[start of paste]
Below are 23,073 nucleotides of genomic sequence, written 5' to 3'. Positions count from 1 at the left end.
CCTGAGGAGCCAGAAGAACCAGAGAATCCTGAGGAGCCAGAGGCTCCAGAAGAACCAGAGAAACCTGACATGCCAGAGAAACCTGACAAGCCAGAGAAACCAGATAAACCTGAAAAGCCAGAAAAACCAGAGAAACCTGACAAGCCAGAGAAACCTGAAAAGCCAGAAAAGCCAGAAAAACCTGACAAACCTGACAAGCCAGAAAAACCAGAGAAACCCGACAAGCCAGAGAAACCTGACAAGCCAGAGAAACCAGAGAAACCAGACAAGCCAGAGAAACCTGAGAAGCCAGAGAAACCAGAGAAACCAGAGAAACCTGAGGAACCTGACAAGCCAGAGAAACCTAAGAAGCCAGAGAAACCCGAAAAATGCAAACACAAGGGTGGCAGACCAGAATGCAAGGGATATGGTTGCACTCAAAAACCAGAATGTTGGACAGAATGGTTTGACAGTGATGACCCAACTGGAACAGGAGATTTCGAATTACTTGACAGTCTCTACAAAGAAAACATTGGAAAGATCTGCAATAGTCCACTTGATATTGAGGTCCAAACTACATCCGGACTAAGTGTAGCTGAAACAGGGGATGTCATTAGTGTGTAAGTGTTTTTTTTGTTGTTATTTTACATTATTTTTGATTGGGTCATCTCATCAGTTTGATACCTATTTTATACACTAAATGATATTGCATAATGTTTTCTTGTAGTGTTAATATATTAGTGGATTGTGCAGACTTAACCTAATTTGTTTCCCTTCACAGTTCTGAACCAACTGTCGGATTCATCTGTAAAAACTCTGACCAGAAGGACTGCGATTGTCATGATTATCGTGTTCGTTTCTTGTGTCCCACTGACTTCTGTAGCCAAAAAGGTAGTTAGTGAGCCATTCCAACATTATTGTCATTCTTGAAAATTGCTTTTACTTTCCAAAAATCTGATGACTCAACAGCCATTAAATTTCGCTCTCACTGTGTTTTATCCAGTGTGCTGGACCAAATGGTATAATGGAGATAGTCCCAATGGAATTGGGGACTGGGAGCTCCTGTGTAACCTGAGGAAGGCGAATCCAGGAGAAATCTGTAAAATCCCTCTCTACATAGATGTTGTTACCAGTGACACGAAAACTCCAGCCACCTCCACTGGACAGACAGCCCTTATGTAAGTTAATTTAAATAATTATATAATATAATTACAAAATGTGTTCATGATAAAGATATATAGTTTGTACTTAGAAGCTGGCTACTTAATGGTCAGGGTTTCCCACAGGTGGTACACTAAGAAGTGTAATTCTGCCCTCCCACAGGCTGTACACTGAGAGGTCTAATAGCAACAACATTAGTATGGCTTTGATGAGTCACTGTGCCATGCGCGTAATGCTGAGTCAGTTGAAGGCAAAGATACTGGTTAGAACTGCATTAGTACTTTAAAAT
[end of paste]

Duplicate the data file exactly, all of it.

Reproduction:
Below are 23,073 nucleotides of genomic sequence, written 5' to 3'. Positions count from 1 at the left end.
CCTGAGGAGCCAGAAGAACCAGAGAATCCTGAGGAGCCAGAGGCTCCAGAAGAACCAGAGAAACCTGACATGCCAGAGAAACCTGACAAGCCAGAGAAACCAGATAAACCTGAAAAGCCAGAAAAACCAGAGAAACCTGACAAGCCAGAGAAACCTGAAAAGCCAGAAAAGCCAGAAAAACCTGACAAACCTGACAAGCCAGAAAAACCAGAGAAACCCGACAAGCCAGAGAAACCTGACAAGCCAGAGAAACCAGAGAAACCAGACAAGCCAGAGAAACCTGAGAAGCCAGAGAAACCAGAGAAACCAGAGAAACCTGAGGAACCTGACAAGCCAGAGAAACCTAAGAAGCCAGAGAAACCCGAAAAATGCAAACACAAGGGTGGCAGACCAGAATGCAAGGGATATGGTTGCACTCAAAAACCAGAATGTTGGACAGAATGGTTTGACAGTGATGACCCAACTGGAACAGGAGATTTCGAATTACTTGACAGTCTCTACAAAGAAAACATTGGAAAGATCTGCAATAGTCCACTTGATATTGAGGTCCAAACTACATCCGGACTAAGTGTAGCTGAAACAGGGGATGTCATTAGTGTGTAAGTGTTTTTTTTGTTGTTATTTTACATTATTTTTGATTGGGTCATCTCATCAGTTTGATACCTATTTTATACACTAAATGATATTGCATAATGTTTTCTTGTAGTGTTAATATATTAGTGGATTGTGCAGACTTAACCTAATTTGTTTCCCTTCACAGTTCTGAACCAACTGTCGGATTCATCTGTAAAAACTCTGACCAGAAGGACTGCGATTGTCATGATTATCGTGTTCGTTTCTTGTGTCCCACTGACTTCTGTAGCCAAAAAGGTAGTTAGTGAGCCATTCCAACATTATTGTCATTCTTGAAAATTGCTTTTACTTTCCAAAAATCTGATGACTCAACAGCCATTAAATTTCGCTCTCACTGTGTTTTATCCAGTGTGCTGGACCAAATGGTATAATGGAGATAGTCCCAATGGAATTGGGGACTGGGAGCTCCTGTGTAACCTGAGGAAGGCGAATCCAGGAGAAATCTGTAAAATCCCTCTCTACATAGATGTTGTTACCAGTGACACGAAAACTCCAGCCACCTCCACTGGACAGACAGCCCTTATGTAAGTTAATTTAAATAATTATATAATATAATTACAAAATGTGTTCATGATAAAGATATATAGTTTGTACTTAGAAGCTGGCTACTTAATGGTCAGGGTTTCCCACAGGTGGTACACTAAGAAGTGTAATTCTGCCCTCCCACAGGCTGTACACTGAGAGGTCTAATAGCAACAACATTAGTATGGCTTTGATGAGTCACTGTGCCATGCGCGTAATGCTGAGTCAGTTGAAGGCAAAGATACTGGTTAGAACTGCATTAGTACTTTAAAAT